The conformation of the Congo-red ligand bound to amyloid fibrils HET-s(218–289): a solid-state NMR study

Abstract

We have previously shown that Congo red (CR) binds site specifically to amyloid fibrils formed by HET-s(218–289) with the long axis of the CR molecule almost parallel to the fibril axis. HADDOCK docking studies indicated that CR adopts a roughly planar conformation with the torsion angle ϕ characterizing the relative orientation of the two phenyl rings being a few degrees. In this study, we experimentally determine the torsion angle ϕ at the center of the CR molecule when bound to HET-s(218–289) amyloid fibrils using solid-state NMR tensor-correlation experiments. The method described here relies on the site-specific 13C labeling of CR and on the analysis of the two-dimensional magic-angle spinning tensor-correlation spectrum of 13C2-CR. We determined the torsion angle ϕ to be 19°.

This is a preview of subscription content, log in to check access.

Fig. 1
Fig. 2
Fig. 3
Fig. 4
Fig. 5

References

  1. Ashburn TT, Han H, McGuinness BF, Lansbury PT (1996) Amyloid probes based on Congo red distinguish between fibrils comprising different peptides. Chem Biol 3:351–358

    Article  Google Scholar 

  2. Bak M, Rasmussen JT, Nielsen NC (2000) SIMPSON: a general simulation program for solid-state NMR spectroscopy. J Magn Reson 147:296–330

    ADS  Article  Google Scholar 

  3. Bely M, Makovitzky J (2006) Sensitivity and specificity of Congo red staining according to Romhanyi. Comparison with Puchtler‘s or Bennhold’s methods. Acta Histochem 108:175–180

    Article  Google Scholar 

  4. Benditt EP, Eriksen N, Berglund C (1970) Congo red dichroism with dispersed amyloid fibrils, an extrinsic cotton effect. Proc Natl Acad Sci USA 66:1044–1051

    ADS  Article  Google Scholar 

  5. Böttiger P (1884) Synthesis of Congo red, Deutsches Reichs Patent 28753

  6. Eaton VJ, Steele D (1973) Dihedral Angle of biphenyl in solution and molecular force-field. J Chem Soc Faraday Trans 2 69:1601–1608

    Article  Google Scholar 

  7. Eichele K (2015) HBA: Herzfeld-Berger analysis program. http://anorganik.uni-tuebingen.de/klaus/soft/indexphp?p=hba/hba Version1.7.5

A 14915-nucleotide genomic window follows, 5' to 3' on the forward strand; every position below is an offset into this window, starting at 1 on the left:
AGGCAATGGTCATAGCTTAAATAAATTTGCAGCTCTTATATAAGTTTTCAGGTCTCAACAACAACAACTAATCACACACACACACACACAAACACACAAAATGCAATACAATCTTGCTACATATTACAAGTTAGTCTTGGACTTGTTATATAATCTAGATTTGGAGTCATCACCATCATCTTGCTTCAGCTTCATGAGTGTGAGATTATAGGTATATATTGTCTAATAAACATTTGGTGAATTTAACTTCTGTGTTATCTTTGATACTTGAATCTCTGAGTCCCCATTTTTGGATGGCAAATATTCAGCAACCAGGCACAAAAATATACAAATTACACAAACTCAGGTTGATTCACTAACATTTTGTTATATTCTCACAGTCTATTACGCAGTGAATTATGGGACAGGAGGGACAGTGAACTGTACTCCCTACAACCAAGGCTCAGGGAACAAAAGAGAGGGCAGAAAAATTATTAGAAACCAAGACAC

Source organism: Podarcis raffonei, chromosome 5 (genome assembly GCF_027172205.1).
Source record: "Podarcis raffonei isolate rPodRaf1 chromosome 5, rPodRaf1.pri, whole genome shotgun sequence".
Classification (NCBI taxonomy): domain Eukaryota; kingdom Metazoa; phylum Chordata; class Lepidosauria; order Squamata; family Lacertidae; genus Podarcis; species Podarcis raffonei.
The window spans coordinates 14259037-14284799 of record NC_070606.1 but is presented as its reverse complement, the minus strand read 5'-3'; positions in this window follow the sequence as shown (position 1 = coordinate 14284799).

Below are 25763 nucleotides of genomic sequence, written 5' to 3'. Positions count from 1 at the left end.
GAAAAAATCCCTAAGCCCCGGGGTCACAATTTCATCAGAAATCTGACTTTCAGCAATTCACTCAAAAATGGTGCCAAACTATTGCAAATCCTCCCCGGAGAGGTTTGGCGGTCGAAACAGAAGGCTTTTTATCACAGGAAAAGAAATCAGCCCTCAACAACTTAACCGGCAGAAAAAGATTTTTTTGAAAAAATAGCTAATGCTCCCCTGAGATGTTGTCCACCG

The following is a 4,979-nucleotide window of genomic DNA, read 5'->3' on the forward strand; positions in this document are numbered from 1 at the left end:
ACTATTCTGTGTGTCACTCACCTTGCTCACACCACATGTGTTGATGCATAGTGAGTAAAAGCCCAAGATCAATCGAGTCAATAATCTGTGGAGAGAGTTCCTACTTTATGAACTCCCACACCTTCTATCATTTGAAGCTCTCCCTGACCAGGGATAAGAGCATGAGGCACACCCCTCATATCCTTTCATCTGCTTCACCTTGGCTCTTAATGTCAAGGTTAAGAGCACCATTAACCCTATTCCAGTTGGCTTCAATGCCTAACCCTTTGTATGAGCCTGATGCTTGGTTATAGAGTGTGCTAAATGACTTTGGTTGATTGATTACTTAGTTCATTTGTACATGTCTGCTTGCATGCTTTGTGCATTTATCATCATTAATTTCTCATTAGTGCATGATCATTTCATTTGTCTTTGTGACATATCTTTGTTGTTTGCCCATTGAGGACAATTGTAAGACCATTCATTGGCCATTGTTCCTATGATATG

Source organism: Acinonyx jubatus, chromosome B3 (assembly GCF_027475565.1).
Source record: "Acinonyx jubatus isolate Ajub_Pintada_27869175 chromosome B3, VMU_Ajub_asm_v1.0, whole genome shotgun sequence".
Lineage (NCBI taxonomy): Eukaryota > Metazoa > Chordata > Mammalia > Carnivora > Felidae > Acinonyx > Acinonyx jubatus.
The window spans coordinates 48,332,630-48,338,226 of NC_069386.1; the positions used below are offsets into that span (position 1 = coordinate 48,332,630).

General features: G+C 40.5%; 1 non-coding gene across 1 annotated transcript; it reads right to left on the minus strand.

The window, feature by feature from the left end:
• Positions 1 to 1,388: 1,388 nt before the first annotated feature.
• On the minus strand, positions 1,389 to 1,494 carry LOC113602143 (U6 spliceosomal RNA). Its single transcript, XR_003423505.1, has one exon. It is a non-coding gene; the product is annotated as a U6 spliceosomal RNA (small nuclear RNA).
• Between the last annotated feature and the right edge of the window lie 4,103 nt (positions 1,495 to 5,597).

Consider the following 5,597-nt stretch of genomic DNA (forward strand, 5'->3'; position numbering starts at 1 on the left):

8. Facelli JC, Grant DM, Michl J (1987) C-13 shielding tensors: experimental and theoretical determination. Acc Chem Res 20:152–158

    Article  Google Scholar 

  9. Frid P, Anisimov SV, Popovic N (2007) Congo red and protein aggregation in neurodegenerative diseases. Brain Res Rev 53:135–160

    Article  Google Scholar 

  10. Glenner GG (1980) Amyloid deposits and amyloidosis. The beta-fibrilloses (first of two parts). N Engl J Med 302:1283–1292

    Article  Google Scholar 

  11. Hagemeyer A, Schmidt-Rohr K, Spiess HW (1989) Two-dimensional nuclear magnetic resonance experiments for studying molecular order and dynamics in static and in rotating solids. Adv Magn Opt Reson 13:85–130

    Article  Google Scholar 

  12. Herrmann US et al (2015) Structure-based drug design identifies polythiophenes as antiprion compounds. Sci Transl Med 7:299ra123

    Article  Google Scholar 

  13. Herzfeld J, Berger AE (1980) Sideband intensities in NMR-spectra of samples spinning at the magic angle. J Chem Phys 73:6021–6030

    ADS  Article  Google Scholar 

  14. Kentgens A, De Boer E, Veeman WS (1987) Ultraslow molecular motions in crystalline polyoxymethylene: a complete elucidation using two-dimensional solid-state NMR. J Chem Phys 87:6859–6866

    ADS  Article  Google Scholar 

  15. Khurana R, Uversky VN, Nielsen L, Fink AL (2001) Is Congo red an amyloid-specific dye? J Biol Chem 276:22715–22721

    Article  Google Scholar